Right now, the workforce is going through a significant change. The older generations are retiring and millennials are taking over. As expected with most major changes, there are frictions between that stem from different perspectives on the workplace.

The generation that’s leaving considers the 9-to-5 work experience as the optimal work experience while millennials are happier with flexible hours and remote working. They are also more interested in companies that value their employees and proactively invest in their happiness.

As such, your company has better chances of impressing the young workforce if you are comfortable with working from home. 

Opportunity for cost savings 

Fewer people in the office means lower maintenance and energy costs for the company. It also could mean paying for a smaller office space or eliminating this expenditure completely.  

A recent Global Workplace Analytics study says that a regular business can save around $11,000 per person, per year, by providing employees with remote work possibilities. So, it’s a win-win situation for employees and their employers.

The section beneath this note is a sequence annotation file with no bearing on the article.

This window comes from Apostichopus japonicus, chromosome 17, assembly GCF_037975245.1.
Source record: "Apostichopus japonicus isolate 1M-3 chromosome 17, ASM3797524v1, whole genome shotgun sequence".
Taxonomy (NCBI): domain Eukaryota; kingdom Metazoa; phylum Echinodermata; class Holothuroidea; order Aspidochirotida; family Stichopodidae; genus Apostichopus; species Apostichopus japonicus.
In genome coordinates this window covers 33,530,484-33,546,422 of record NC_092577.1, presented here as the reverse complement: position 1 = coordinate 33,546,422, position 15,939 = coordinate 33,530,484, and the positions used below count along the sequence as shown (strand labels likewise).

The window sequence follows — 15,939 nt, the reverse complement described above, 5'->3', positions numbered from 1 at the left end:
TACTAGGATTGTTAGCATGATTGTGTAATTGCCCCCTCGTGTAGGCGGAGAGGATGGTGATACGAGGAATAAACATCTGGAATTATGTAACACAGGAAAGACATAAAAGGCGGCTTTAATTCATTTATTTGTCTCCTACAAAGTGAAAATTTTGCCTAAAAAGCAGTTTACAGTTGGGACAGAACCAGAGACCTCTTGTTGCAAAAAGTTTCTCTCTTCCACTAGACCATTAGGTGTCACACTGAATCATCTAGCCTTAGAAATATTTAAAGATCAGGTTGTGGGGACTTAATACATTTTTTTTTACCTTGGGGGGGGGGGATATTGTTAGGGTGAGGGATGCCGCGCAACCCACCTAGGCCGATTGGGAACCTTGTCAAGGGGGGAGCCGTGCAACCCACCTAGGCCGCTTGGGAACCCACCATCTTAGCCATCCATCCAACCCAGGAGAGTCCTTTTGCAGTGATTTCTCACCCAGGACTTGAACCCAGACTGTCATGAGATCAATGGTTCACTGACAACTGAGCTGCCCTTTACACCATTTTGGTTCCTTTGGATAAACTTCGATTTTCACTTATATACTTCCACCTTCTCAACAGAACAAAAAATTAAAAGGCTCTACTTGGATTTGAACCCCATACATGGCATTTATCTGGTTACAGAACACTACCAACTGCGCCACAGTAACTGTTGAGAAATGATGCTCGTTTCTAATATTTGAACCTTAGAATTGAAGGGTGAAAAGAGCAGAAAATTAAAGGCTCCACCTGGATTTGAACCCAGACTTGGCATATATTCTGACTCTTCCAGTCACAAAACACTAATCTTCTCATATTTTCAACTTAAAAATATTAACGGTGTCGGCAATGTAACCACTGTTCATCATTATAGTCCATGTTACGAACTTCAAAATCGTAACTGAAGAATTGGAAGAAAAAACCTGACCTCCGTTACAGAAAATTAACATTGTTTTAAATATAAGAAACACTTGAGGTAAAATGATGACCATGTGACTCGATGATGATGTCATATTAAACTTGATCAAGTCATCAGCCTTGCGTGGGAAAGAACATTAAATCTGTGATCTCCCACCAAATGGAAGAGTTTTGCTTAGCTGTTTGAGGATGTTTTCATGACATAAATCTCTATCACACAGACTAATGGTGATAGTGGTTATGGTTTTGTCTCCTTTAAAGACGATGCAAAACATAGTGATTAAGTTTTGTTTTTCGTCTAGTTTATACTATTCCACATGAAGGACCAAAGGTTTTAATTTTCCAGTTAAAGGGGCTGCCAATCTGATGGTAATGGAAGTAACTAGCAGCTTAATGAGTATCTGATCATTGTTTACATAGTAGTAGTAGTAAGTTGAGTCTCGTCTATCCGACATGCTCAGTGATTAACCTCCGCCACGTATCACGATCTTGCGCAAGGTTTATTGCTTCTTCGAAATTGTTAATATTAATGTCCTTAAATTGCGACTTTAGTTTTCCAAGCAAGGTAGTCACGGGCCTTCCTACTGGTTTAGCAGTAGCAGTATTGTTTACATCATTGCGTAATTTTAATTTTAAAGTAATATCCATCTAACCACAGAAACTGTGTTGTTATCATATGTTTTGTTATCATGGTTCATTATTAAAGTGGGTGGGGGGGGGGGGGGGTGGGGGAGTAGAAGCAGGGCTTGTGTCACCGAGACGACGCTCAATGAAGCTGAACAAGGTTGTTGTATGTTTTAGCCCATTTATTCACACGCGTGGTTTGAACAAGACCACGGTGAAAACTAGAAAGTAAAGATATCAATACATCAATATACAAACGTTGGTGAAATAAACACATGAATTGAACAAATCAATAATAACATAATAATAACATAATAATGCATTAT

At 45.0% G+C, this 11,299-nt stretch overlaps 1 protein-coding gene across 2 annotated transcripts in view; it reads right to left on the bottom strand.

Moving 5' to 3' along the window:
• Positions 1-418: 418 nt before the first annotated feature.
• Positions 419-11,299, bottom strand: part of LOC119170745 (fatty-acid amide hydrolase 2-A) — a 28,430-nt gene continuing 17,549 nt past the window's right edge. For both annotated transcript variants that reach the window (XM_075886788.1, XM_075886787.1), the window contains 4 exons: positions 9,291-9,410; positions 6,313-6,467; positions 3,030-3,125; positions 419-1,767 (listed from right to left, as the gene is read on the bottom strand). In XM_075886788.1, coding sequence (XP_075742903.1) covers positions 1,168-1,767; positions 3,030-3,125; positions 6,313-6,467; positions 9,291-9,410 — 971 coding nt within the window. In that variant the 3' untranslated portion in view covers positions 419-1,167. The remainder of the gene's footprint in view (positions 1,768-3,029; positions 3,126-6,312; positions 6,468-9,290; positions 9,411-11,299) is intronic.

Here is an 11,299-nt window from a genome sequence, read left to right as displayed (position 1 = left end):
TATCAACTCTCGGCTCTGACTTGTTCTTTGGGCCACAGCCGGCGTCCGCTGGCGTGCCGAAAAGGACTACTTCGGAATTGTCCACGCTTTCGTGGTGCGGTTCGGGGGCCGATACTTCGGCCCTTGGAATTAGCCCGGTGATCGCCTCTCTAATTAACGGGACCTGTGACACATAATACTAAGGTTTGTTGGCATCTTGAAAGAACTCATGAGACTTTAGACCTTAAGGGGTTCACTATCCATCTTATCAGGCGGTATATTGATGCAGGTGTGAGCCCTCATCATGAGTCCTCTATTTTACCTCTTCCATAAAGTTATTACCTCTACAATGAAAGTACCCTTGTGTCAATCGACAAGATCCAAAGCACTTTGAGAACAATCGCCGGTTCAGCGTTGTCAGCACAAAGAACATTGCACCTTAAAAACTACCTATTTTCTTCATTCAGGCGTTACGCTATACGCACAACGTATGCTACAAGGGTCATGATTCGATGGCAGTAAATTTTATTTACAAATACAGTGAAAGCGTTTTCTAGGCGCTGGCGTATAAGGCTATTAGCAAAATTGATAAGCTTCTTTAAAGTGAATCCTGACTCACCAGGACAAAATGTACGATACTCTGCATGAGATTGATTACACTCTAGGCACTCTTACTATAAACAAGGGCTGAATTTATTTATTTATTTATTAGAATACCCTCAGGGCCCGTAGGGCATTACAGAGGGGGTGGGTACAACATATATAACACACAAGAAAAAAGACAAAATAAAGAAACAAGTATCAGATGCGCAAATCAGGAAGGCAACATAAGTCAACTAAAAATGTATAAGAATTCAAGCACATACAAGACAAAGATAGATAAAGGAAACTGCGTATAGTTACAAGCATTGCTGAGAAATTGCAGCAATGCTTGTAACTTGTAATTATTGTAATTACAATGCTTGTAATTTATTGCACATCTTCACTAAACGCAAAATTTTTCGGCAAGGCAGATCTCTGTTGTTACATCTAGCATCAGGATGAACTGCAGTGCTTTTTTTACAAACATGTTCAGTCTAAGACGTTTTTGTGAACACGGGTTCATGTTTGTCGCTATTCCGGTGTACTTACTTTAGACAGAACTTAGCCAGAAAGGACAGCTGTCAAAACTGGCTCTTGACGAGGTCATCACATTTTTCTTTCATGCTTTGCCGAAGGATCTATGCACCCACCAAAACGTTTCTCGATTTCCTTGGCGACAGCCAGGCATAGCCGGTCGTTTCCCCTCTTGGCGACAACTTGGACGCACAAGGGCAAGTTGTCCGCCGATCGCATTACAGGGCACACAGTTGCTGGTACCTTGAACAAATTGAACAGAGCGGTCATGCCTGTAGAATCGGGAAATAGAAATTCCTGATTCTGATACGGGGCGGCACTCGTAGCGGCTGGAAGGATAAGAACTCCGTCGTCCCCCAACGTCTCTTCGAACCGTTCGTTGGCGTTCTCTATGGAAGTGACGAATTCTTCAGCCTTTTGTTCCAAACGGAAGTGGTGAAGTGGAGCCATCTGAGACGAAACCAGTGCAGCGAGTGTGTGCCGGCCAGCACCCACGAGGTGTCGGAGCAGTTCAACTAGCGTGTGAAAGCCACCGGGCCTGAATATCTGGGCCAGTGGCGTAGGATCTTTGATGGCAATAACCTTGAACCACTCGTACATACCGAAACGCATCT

woman on video call while working remotely

Cons

Low productivity & motivation

On the other side, remote team members can suffer from a lack of motivation which leads to low productivity. However, this shouldn’t be taken as a failure of the work-from-home system. It’s a normal side effect of changing the work environment. In addition, the lack of motivation can be a bit more accentuated if the change happens too fast (as it did in the COVID-19 scenario).  

The situation can be solved by implementing various strategies to support remote workers (which we’ll discuss in the second part of this article). 

Social isolation

Without daily office interactions, remote workers are more prone to being socially isolated. Of course, the situation is worsened by the social isolation rules associated with the pandemic. Still, we can use modern communication tools and strategies to help people create real connections (even if the interaction is mostly online).